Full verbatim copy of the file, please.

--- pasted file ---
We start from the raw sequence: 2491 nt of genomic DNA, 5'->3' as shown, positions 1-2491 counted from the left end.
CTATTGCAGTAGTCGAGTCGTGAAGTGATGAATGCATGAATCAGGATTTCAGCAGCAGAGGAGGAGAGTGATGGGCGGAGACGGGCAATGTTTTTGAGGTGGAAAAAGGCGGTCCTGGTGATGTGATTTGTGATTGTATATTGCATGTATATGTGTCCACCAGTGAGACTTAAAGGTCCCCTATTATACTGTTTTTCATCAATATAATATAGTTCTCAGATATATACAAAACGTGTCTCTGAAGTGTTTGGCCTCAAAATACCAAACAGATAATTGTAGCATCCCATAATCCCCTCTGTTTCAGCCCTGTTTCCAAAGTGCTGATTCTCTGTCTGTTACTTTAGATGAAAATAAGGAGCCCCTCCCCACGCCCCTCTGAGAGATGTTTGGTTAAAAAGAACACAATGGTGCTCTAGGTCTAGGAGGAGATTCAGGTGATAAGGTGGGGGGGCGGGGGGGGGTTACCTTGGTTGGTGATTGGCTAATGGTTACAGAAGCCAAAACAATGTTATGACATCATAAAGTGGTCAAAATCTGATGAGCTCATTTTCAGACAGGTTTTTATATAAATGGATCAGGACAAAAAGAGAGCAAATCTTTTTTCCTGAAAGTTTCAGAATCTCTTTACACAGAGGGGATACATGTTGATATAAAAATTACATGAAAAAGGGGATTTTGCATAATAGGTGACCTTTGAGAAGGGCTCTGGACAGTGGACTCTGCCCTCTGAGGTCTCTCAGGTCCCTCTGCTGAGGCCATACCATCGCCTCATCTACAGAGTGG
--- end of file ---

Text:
We start from the raw sequence: 2491 nt of genomic DNA, 5'->3' as shown, positions 1-2491 counted from the left end.
CTATTGCAGTAGTCGAGTCGTGAAGTGATGAATGCATGAATCAGGATTTCAGCAGCAGAGGAGGAGAGTGATGGGCGGAGACGGGCAATGTTTTTGAGGTGGAAAAAGGCGGTCCTGGTGATGTGATTTGTGATTGTATATTGCATGTATATGTGTCCACCAGTGAGACTTAAAGGTCCCCTATTATACTGTTTTTCATCAATATAATATAGTTCTCAGATATATACAAAACGTGTCTCTGAAGTGTTTGGCCTCAAAATACCAAACAGATAATTGTAGCATCCCATAATCCCCTCTGTTTCAGCCCTGTTTCCAAAGTGCTGATTCTCTGTCTGTTACTTTAGATGAAAATAAGGAGCCCCTCCCCACGCCCCTCTGAGAGATGTTTGGTTAAAAAGAACACAATGGTGCTCTAGGTCTAGGAGGAGATTCAGGTGATAAGGTGGGGGGGCGGGGGGGGGTTACCTTGGTTGGTGATTGGCTAATGGTTACAGAAGCCAAAACAATGTTATGACATCATAAAGTGGTCAAAATCTGATGAGCTCATTTTCAGACAGGTTTTTATATAAATGGATCAGGACAAAAAGAGAGCAAATCTTTTTTCCTGAAAGTTTCAGAATCTCTTTACACAGAGGGGATACATGTTGATATAAAAATTACATGAAAAAGGGGATTTTGCATAATAGGTGACCTTTGAGAAGGGCTCTGGACAGTGGACTCTGCCCTCTGAGGTCTCTCAGGTCCCTCTGCTGAGGCCATACCATCGCCTCATCTACAGAGTGG